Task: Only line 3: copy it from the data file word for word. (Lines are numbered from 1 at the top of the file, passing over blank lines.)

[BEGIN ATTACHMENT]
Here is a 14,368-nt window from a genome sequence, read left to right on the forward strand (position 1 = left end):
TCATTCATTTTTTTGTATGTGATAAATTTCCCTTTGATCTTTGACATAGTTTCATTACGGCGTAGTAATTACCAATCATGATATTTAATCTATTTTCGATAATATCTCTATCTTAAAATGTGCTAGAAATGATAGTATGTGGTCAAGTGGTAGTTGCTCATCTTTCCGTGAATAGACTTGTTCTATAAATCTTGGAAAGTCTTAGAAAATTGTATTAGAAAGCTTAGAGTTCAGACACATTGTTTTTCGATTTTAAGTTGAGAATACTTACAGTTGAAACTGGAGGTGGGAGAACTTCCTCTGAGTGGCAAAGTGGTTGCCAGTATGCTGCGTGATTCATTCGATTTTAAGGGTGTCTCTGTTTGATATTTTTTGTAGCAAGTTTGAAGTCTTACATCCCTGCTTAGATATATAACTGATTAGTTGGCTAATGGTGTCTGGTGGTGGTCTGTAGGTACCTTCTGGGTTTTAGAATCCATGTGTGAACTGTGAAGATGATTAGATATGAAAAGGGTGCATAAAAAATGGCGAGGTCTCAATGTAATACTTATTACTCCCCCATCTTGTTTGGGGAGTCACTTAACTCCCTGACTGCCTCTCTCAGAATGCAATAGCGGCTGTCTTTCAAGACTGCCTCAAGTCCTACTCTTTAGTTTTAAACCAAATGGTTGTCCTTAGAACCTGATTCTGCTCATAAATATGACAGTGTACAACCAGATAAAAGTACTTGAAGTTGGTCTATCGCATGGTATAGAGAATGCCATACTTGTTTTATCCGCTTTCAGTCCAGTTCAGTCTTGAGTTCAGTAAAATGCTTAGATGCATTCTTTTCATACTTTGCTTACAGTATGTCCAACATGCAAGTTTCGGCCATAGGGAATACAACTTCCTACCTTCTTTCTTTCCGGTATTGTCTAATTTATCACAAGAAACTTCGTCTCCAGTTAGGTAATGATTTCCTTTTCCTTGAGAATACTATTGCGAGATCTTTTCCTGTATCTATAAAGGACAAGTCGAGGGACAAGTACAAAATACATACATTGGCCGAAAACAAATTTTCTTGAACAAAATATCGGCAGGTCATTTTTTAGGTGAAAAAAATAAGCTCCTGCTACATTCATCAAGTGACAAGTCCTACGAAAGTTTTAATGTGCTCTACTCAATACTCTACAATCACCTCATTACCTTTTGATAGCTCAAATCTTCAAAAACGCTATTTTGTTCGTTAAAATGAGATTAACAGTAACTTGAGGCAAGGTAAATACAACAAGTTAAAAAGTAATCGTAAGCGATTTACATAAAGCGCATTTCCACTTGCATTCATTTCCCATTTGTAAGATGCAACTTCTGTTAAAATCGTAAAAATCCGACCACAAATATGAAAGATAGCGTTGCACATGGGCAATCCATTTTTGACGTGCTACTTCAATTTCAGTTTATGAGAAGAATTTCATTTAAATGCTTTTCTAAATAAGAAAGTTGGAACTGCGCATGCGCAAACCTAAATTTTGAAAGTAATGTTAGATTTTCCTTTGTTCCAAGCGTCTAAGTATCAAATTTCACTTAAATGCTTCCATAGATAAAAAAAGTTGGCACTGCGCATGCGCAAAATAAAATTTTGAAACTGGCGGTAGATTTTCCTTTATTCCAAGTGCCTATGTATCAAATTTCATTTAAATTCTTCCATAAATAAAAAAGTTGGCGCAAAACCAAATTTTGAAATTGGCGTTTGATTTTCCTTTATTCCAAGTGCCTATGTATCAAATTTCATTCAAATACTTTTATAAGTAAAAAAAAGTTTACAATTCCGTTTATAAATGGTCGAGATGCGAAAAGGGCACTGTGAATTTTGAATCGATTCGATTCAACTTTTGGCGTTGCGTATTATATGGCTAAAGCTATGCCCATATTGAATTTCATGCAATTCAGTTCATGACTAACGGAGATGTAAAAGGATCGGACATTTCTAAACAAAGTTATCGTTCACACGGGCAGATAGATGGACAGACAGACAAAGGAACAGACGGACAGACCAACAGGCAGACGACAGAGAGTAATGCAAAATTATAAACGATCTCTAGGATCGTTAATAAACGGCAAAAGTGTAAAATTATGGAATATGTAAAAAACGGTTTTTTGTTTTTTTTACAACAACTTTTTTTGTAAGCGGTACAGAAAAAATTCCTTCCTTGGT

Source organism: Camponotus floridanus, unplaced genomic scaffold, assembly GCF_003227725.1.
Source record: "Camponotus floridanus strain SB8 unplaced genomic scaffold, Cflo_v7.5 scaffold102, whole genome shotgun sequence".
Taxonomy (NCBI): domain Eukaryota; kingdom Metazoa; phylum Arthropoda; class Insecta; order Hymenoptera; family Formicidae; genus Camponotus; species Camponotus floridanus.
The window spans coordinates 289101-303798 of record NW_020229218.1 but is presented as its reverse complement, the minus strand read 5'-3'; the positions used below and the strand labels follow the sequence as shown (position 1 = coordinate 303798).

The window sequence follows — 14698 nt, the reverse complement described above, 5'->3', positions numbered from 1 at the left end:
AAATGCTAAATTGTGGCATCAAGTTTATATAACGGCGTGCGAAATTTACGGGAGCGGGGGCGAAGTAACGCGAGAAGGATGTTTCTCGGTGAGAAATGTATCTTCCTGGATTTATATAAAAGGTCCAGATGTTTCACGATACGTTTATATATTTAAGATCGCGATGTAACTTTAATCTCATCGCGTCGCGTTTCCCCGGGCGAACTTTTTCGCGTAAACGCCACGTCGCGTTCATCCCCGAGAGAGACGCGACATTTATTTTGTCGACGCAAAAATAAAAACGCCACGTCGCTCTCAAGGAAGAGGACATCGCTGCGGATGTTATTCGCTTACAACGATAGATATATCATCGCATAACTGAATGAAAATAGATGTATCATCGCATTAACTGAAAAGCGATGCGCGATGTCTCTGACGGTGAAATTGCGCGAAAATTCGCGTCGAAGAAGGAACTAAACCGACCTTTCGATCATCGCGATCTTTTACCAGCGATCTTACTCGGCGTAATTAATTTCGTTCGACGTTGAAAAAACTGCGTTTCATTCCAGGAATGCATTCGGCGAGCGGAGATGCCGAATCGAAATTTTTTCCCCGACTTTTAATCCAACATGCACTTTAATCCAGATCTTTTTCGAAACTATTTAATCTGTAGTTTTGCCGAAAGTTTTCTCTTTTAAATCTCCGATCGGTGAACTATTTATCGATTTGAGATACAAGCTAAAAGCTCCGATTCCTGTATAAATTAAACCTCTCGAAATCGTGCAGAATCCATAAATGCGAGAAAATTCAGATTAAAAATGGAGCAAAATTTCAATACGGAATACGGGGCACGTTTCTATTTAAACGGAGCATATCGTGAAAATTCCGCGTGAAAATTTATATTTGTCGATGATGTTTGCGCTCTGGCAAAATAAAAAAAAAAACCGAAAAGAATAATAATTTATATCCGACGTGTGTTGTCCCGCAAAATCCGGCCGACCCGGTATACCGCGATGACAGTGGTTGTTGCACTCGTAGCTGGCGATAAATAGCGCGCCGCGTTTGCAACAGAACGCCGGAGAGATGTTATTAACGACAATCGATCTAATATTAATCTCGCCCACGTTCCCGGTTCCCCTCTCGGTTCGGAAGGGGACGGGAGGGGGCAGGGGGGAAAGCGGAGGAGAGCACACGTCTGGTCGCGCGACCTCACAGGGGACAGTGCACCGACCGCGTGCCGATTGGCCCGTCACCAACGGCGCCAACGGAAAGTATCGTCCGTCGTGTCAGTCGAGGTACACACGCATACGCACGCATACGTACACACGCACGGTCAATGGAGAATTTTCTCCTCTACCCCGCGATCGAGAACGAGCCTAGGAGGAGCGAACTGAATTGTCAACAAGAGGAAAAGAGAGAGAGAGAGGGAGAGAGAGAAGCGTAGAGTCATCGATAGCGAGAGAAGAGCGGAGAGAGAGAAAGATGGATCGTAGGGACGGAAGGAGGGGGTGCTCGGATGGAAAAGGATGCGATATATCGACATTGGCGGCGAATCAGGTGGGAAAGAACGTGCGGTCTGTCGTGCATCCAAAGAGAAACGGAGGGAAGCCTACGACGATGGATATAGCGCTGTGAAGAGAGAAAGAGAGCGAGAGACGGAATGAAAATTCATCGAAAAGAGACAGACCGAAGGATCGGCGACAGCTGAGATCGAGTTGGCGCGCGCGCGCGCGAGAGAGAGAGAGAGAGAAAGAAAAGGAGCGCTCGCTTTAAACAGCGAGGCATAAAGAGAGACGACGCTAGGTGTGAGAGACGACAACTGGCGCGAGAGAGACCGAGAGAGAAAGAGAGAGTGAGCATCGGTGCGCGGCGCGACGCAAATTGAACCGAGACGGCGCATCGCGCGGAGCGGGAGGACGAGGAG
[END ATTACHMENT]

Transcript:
Source organism: Camponotus floridanus, unplaced genomic scaffold, assembly GCF_003227725.1.